Ontario’s regulator has ended the Canadian province’s transition period for unregulated iGaming operators and gaming-related suppliers. The Alcohol and Gaming Commission of Ontario (AGCO) had introduced the transition process for existing unregulated stakeholders to move into the regulated market, which was launched back in April, “without causing significant interruption to their Ontario customer base.”
“These changes support the province’s overall goal of creating a safer, competitive and well-regulated internet gaming (iGaming) market for the people of Ontario,” AGCO noted. The new policy has been introduced as an update to the Registrar’s Standards for Internet Gaming, following the completion of industry-wide consultations.
The transition process was part of AGCO’s key objective to move iGaming operators and gaming-related suppliers into Ontario’s regulated market “as quickly and as seamlessly as possible.” Now that it has ended, the new standard establishes that stakeholders currently active in the unregulated market in Ontario must end their activities "to avoid jeopardizing their eligibility for registration.”
This requirement extends to applicants for registration in Ontario’s iGaming scheme, AGCO noted. In order to provide affected operators and gaming-related suppliers with sufficient time to comply with this new policy, Standard 1.22 will come into force on October 31, 2022.
“Operators and gaming-related suppliers must cease all unregulated activities if, to carry out those same activities in iGaming Ontario’s regulated online lottery scheme, it would require registration under the GCA,” Standard 1.22 reads.
Additionally, the standard mandates operators and gaming-related suppliers shall not enter into any agreements or arrangements with any unregistered person who is providing the operator or gaming-related supplier with any goods or services “if, to provide those goods and services in iGaming Ontario’s regulated online lottery scheme, it would require registration under the GCA.”
The AGCO has also announced amendments to its standards on Live Casino games, which the regulator claims have grown in popularity since the market launch in April. “The AGCO has determined that amendments to the Registrar’s Standards are necessary to address the potential risk related to the use of physical gaming equipment (including roulette wheels and playing cards) and the risk related to the use of live presenters,” the commission said.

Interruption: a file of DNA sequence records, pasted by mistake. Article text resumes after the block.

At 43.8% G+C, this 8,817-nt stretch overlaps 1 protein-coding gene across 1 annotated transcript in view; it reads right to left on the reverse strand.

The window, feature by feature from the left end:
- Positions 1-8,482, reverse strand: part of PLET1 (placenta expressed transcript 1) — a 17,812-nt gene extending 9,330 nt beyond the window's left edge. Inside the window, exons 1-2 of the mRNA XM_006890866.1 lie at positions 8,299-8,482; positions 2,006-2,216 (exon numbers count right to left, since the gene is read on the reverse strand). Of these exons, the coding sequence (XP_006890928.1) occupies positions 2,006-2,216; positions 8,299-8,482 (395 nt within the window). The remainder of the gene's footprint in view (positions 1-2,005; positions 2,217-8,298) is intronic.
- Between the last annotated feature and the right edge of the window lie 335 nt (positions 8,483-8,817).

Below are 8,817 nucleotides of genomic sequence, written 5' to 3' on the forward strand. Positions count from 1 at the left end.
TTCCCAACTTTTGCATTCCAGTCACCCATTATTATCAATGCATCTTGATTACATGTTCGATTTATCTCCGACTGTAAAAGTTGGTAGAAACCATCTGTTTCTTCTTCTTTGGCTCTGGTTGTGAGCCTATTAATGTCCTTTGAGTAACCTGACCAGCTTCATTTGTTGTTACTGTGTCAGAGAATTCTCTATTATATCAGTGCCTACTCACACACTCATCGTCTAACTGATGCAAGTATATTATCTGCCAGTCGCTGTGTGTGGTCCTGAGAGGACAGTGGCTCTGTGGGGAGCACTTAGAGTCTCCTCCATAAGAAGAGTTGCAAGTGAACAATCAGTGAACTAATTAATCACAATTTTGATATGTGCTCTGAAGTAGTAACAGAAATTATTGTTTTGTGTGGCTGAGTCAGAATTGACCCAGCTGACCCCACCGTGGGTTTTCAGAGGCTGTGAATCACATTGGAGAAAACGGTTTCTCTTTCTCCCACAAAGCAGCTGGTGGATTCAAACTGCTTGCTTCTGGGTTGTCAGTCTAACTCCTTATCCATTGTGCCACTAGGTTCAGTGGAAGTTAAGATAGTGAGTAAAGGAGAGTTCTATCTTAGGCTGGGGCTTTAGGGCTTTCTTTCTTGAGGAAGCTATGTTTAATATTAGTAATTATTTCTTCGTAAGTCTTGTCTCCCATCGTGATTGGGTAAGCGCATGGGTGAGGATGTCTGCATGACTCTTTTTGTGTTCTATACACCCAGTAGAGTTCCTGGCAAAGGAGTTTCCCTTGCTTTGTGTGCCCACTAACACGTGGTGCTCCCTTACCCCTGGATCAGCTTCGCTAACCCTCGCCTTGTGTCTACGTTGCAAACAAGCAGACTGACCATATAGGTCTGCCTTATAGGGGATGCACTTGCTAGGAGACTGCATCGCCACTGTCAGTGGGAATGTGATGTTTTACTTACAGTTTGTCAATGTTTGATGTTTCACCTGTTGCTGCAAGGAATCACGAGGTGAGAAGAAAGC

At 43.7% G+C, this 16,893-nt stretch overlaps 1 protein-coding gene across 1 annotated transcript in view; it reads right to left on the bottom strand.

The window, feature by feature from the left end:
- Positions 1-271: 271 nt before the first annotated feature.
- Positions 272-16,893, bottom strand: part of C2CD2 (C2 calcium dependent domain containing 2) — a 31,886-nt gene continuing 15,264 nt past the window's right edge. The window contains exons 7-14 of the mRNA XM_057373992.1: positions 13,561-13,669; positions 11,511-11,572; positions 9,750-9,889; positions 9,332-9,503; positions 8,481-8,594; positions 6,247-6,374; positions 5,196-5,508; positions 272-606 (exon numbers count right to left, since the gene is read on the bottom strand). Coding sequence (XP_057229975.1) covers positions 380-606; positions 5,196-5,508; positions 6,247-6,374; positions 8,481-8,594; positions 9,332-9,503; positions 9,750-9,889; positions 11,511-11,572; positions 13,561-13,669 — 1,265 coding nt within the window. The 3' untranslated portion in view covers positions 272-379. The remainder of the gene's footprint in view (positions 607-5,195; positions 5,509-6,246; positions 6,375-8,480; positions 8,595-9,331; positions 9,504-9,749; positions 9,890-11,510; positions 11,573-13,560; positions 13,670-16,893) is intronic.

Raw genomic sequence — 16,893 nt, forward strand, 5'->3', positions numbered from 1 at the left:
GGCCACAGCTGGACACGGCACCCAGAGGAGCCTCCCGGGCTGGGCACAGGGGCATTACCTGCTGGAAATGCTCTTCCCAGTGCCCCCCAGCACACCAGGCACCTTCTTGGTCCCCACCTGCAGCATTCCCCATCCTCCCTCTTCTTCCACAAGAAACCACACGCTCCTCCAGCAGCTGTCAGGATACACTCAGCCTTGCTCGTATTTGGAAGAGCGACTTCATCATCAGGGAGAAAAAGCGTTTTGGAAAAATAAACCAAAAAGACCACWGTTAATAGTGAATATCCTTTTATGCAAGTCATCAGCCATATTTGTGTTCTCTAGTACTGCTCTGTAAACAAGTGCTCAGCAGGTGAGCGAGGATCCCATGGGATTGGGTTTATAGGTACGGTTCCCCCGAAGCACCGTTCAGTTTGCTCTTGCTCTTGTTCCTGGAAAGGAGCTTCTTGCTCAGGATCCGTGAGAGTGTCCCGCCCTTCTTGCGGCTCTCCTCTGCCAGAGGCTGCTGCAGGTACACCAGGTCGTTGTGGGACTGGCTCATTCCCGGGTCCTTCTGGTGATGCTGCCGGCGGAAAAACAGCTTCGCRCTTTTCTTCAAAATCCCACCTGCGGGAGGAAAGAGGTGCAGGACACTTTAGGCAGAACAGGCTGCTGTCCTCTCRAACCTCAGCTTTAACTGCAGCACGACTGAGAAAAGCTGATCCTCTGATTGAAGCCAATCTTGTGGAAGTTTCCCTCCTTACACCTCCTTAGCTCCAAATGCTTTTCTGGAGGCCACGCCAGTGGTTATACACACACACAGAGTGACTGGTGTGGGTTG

The amendments will also come into force as of October 31st, with the exception of an update to standard 4.08, which will come into force six months from now, on April 4, 2023, in order to give operators and suppliers enough time to get their equipment certified. More information will be communicated to registrants “in the coming weeks.”
Starting October 31, gaming systems and supplies “shall be provided, installed, configured, maintained, repaired, stored, and operated in a way that ensures the integrity, safety and security” of said gaming supplies and systems. Additionally, access to live dealer gaming supplies “shall be restricted to individuals with a business need.”
“Access privileges are granted, modified, and revoked based on employment status and job requirements and all activities associated with these actions logged,” said AGCO. “Access privileges are independently reviewed and confirmed on a periodic basis.” Additionally, operators must have controls in place “to ensure live dealer game presenters do not compromise the integrity of a game.”
The change to become effective as of April 2023 states all iGaming games, random number generators and components of iGaming systems that accept, process, determine outcome of, display, and log details about player bets, including any subsequent modifications, “must either be approved by the Registrar or certified by an independent testing laboratory registered by the Registrar,” as per the AGCO’s ITL Certification Policy.